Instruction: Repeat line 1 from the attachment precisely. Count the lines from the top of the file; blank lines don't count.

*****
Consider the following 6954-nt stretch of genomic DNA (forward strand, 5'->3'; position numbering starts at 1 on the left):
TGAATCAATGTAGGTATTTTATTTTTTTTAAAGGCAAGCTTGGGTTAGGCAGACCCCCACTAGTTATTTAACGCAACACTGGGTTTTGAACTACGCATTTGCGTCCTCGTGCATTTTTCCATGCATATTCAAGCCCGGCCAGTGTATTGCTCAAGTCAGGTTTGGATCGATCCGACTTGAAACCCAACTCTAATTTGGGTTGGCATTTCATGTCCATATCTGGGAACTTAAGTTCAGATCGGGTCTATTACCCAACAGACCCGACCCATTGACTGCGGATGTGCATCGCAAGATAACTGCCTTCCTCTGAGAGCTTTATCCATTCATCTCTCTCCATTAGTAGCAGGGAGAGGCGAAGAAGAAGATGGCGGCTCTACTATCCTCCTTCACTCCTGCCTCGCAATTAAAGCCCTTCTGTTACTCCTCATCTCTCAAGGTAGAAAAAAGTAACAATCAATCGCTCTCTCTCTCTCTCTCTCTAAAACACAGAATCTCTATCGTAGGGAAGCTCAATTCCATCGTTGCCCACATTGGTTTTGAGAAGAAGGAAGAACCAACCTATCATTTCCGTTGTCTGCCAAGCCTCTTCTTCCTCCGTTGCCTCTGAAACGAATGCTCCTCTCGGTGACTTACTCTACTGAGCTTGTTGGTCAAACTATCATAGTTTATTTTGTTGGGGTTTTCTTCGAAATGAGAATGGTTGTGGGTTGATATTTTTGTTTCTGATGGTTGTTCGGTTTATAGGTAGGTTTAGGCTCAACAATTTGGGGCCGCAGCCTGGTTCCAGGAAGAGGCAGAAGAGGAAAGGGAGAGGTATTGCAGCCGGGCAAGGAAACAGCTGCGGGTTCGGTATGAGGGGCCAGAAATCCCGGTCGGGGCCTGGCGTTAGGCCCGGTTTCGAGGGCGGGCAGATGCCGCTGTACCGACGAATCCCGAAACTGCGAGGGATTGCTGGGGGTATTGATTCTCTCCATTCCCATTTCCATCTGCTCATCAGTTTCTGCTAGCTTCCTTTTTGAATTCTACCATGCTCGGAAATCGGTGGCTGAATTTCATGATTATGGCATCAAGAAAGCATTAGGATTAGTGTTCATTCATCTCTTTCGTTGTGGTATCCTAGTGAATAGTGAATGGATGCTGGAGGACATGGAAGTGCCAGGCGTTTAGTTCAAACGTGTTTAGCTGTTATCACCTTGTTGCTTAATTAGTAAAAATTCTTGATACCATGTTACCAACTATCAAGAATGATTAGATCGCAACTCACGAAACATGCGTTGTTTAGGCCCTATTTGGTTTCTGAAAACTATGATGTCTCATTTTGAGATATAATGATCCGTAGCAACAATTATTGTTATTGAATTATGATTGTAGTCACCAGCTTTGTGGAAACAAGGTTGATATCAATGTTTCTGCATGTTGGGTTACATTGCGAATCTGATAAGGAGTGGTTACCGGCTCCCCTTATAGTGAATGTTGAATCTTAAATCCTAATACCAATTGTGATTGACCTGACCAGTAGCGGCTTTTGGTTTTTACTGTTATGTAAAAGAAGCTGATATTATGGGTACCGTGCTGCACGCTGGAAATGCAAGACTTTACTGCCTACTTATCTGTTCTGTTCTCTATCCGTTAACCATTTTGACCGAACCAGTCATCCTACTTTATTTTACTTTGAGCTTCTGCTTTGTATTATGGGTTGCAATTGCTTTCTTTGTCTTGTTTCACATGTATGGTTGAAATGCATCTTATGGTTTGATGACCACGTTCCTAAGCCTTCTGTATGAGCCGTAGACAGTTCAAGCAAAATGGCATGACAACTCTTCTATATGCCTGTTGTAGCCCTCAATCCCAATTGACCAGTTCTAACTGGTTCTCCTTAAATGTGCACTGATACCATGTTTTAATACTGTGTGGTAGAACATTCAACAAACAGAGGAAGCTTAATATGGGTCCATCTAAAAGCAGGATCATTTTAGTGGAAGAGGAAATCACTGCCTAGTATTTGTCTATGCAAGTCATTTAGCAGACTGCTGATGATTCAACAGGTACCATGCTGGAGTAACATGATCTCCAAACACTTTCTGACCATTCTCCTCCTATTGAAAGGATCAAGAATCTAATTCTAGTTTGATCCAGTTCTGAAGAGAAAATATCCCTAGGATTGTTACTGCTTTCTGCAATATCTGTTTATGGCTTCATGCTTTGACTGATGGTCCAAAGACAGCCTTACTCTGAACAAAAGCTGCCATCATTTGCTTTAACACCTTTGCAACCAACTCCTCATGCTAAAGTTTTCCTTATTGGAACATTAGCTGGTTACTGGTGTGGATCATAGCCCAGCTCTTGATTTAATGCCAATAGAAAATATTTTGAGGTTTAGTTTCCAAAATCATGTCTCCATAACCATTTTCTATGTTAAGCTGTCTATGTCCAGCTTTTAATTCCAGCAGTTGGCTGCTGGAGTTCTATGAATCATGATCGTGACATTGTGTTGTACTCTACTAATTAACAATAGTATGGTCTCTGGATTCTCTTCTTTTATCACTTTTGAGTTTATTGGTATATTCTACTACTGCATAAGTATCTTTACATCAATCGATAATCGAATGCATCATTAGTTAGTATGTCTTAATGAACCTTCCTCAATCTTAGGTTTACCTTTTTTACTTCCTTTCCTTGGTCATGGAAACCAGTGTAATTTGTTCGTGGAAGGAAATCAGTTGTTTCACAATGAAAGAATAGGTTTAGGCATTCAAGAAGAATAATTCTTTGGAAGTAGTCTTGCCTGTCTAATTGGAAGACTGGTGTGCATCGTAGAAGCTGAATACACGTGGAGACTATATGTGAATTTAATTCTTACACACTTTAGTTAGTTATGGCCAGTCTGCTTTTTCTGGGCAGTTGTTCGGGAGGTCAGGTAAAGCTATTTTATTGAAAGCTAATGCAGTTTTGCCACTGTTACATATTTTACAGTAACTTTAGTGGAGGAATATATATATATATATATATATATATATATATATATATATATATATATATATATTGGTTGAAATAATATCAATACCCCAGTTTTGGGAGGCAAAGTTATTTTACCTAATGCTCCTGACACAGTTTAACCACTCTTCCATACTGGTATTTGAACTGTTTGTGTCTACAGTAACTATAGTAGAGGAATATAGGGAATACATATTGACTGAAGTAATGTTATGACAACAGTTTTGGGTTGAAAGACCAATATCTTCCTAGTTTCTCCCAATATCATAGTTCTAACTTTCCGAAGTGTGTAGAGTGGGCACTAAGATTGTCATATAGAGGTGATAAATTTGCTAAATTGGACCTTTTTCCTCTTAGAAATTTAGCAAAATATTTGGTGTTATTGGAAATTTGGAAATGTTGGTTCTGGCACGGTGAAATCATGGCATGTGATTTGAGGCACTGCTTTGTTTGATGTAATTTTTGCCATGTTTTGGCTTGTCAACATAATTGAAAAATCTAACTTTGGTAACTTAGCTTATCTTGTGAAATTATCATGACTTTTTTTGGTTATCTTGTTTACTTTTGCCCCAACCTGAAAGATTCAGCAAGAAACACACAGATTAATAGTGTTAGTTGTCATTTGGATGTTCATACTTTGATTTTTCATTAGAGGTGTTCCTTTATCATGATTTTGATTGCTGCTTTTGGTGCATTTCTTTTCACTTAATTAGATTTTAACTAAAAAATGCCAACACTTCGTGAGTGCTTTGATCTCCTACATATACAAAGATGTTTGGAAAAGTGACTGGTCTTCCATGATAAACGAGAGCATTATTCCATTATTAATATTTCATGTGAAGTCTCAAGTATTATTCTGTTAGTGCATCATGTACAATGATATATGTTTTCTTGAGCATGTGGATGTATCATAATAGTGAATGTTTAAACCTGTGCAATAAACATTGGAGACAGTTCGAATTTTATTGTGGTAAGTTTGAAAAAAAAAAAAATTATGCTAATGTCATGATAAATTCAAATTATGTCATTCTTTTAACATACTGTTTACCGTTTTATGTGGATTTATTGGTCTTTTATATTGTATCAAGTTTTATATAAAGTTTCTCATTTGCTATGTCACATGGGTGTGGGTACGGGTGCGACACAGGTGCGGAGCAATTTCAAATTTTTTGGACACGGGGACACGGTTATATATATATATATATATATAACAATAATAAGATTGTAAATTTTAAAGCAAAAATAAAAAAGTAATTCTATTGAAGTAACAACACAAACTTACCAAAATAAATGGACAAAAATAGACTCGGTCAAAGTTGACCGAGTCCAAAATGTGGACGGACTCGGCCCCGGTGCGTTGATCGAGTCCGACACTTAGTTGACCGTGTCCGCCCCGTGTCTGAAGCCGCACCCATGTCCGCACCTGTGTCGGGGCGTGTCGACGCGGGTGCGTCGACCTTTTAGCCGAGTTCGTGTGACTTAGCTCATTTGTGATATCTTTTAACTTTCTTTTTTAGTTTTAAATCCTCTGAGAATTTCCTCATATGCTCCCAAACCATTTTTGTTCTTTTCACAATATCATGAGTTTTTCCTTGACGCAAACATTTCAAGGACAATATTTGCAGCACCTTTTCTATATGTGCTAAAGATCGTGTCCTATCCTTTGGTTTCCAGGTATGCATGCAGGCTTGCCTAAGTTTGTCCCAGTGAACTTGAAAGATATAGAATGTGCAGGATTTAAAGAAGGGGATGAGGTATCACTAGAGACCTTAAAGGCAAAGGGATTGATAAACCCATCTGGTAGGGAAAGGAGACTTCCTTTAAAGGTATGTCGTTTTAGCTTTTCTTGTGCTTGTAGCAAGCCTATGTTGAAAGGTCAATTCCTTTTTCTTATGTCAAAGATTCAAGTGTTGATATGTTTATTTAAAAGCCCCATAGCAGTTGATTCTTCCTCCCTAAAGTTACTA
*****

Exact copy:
Consider the following 6954-nt stretch of genomic DNA (forward strand, 5'->3'; position numbering starts at 1 on the left):